Wednesday, March 30, 2016

Stemming the Escalating Cost of Prescription Drugs: A Position Paper of the American College of Physicians

The ACP's Health and Public Policy Committee developed these positions and recommendations. This committee is charged with addressing issues that affect the health care of the U.S. public and the practice of internal medicine and its subspecialties.

The committee identified studies, reports, surveys, relevant news articles, policy documents, and other sources of public information on the pricing of prescription drugs; cost of prescription drugs; cost of drugs to patients and payers; and other aspects of the research, development, regulation, and marketing of prescription drugs.

[Click to Enlarge]
Draft recommendations were reviewed by ACP's Board of Regents, Board of Governors, Council of Early Career Physicians, Council of Resident/Fellow Members, Council of Student Members, Council of Subspecialty Societies, and outside expert reviews. The position paper and recommendations were reviewed by the ACP Board of Regents and approved on 16 February 2016.

Recommendations

1. ACP supports transparency in the pricing, cost, and comparative value of all pharmaceutical products:

a. Pharmaceutical companies should disclose:

i. Actual material and production costs to regulators;

ii. Research and development costs contributing to a drug's pricing, including those drugs which were previously licensed by another company.

b. Rigorous price transparency standards should be instituted for drugs developed from taxpayer-funded basic research.

2. ACP supports elimination of restrictions of using quality-adjusted life-years (QALYs) in research funded by the Patient-Centered Outcomes Research Institute (PCORI).

3. ACP supports the following approaches to address the rapidly increasing cost of medications:

a. Allow greater flexibility by Medicare and other publicly funded health programs to negotiate volume discounts on prescription drug prices and pursue prescription drug bulk purchasing agreements (7, 8);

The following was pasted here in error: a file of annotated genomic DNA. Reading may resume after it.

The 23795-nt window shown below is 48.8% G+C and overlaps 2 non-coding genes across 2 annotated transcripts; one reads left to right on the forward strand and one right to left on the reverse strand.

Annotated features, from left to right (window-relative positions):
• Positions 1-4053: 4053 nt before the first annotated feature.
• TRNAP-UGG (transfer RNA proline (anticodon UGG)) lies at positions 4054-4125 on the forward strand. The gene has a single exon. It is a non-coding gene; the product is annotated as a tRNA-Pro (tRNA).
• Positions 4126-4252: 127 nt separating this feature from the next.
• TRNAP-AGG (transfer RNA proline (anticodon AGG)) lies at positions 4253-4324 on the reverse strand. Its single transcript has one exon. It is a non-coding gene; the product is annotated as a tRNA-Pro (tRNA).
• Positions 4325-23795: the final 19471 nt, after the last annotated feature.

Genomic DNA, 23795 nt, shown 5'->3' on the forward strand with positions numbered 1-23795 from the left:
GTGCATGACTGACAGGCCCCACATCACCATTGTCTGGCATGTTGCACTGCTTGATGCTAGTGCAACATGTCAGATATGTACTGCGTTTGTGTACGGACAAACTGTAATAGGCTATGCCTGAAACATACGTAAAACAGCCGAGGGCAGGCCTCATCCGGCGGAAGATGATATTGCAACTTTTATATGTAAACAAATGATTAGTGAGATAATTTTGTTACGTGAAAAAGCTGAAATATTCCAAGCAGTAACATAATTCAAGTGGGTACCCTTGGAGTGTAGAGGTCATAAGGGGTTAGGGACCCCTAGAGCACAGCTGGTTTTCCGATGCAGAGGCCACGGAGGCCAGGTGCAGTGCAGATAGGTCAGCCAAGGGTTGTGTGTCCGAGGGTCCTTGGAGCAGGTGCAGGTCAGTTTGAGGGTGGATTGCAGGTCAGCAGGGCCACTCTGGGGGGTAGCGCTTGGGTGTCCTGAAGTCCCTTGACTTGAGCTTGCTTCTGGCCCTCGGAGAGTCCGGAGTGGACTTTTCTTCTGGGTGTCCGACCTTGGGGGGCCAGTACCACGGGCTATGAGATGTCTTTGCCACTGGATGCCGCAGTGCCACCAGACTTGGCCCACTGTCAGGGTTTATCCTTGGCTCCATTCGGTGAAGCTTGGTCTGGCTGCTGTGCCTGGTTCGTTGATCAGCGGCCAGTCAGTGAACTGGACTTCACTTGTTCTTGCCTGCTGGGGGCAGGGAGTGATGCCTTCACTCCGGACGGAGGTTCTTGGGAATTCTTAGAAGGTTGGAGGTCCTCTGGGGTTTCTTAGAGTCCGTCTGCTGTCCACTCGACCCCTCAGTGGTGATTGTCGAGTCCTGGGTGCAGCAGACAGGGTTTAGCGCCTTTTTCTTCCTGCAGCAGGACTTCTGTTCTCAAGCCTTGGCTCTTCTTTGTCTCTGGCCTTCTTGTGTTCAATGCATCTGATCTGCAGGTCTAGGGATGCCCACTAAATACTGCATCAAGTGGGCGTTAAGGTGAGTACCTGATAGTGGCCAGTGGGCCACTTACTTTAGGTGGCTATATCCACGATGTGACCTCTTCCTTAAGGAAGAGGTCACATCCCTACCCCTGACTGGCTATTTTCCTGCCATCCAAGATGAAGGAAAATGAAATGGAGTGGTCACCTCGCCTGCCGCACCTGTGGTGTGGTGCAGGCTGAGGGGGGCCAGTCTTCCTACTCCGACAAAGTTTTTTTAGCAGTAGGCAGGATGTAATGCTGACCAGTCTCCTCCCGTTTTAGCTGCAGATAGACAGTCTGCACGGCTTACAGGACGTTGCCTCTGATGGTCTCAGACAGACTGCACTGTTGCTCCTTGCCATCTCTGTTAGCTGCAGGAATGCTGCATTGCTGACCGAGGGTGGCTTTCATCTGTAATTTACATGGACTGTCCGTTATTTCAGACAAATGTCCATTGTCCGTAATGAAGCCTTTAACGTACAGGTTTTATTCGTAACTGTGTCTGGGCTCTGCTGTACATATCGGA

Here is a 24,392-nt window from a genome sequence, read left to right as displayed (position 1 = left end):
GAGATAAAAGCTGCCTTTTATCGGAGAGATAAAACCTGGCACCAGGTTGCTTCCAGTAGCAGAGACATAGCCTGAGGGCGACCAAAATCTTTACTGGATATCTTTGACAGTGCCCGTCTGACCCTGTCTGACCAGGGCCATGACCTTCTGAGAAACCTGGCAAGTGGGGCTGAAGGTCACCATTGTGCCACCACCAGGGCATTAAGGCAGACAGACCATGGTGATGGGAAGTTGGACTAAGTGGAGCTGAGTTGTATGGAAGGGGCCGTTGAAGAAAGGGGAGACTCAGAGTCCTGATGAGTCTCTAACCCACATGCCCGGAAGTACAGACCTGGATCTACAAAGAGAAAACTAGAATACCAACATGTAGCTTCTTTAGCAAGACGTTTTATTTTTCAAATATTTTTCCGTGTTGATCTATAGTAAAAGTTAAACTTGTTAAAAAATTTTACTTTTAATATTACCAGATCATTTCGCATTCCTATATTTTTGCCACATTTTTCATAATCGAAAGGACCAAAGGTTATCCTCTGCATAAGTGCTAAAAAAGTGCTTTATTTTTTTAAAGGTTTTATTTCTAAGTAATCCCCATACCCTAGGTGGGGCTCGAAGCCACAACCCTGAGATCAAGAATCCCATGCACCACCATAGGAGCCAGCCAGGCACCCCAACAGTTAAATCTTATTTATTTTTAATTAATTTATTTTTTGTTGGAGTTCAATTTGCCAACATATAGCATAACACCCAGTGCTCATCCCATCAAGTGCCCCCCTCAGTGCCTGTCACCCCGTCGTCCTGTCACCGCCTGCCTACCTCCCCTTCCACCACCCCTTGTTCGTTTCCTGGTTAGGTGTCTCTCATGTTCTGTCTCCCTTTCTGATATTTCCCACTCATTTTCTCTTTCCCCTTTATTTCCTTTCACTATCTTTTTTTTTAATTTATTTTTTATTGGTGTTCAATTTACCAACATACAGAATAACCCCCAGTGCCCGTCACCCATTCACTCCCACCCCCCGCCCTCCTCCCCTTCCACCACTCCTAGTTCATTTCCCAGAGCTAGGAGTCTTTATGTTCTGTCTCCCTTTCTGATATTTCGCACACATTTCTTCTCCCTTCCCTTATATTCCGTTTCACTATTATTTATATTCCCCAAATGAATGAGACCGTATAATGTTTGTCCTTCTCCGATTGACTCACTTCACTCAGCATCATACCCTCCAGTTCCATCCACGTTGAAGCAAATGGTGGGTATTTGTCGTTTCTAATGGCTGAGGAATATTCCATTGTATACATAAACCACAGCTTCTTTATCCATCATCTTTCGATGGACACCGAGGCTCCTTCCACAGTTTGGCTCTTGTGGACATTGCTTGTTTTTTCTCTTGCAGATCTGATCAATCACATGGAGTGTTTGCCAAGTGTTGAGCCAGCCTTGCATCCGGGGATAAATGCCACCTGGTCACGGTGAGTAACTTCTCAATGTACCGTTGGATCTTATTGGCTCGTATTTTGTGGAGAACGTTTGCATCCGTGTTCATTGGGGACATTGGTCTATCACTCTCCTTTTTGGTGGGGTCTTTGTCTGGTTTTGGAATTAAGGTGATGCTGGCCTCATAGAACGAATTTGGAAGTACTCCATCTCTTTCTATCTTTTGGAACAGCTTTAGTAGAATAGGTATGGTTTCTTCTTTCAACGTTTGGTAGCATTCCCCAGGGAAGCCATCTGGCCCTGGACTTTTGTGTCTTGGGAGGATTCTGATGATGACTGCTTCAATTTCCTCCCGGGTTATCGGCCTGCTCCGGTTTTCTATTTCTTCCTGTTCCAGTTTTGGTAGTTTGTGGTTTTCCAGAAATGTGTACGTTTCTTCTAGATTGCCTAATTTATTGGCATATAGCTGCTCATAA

b. Consider legislative or regulatory measures to develop a process to reimport certain drugs manufactured in the United States, provided that the safety of the source of the reimported drug can be reasonably assured by regulators;

c. Establish policies or programs that may increase competition for brand-name and generic sole-source drugs.

4. ACP opposes extending market or data exclusivity periods beyond the current exclusivities granted to small-molecule, generic, orphan, and biologic drugs. ACP supports robust oversight and enforcement of restrictions on product-hopping, evergreening, and pay-for-delay practices as a way to increase marketability and availability of competitor products.

5. ACP supports research into novel approaches to encourage value-based decision making, including consideration of the following options:

a. Value frameworks;

b. Bundled payments;

c. Indication-specific pricing;

d. Evidence-based benefit designs that include explicit consideration of the pricing, cost, value, and comparative effectiveness of prescription medications included in a health plan's benefit package.

6. ACP believes payers that use tiered or restrictive formularies must ensure that patient cost-sharing for specialty drugs is not set at a level that imposes a substantial economic barrier to enrollees obtaining needed medications, especially for enrollees with lower incomes. Health plans should operate in a way consistent with ACP policy on formularies and pharmacy benefit management.

7. ACP believes that biosimilar drug policy should aim to limit patient confusion between originator and biosimilar products and ensure safe use of the biosimilar product in order to promote the integration of biosimilar use into clinical practice.

Conclusion

Recent trends show that increases in the price of prescription drugs have drawn the interest and concern of patients, payers, government officials, and physicians, particularly in the cases of very substantial price increases for some generic drugs, and in the price of existing brand-name drugs and specialty drugs (9).  The United States often pays more than other high-income countries for the same drugs, and despite discounts, rebates, coupons, and assistance programs, high and increasing drug prices still threaten to keep patients from getting the drugs they need.

Through collaboration and innovation, stakeholders have the ability to effect change by supporting transparency in how drugs are priced, developing and piloting novel approaches to evaluate and pay for drugs through evidence-based practices that reward advancements in the medical field, assuring access to needed prescription medication by not placing disproportionate economic burden on patients, encouraging informed patient participation in their health care decision making, and ensuring a truly competitive marketplace.

Continue Reading >>

No comments:

Post a Comment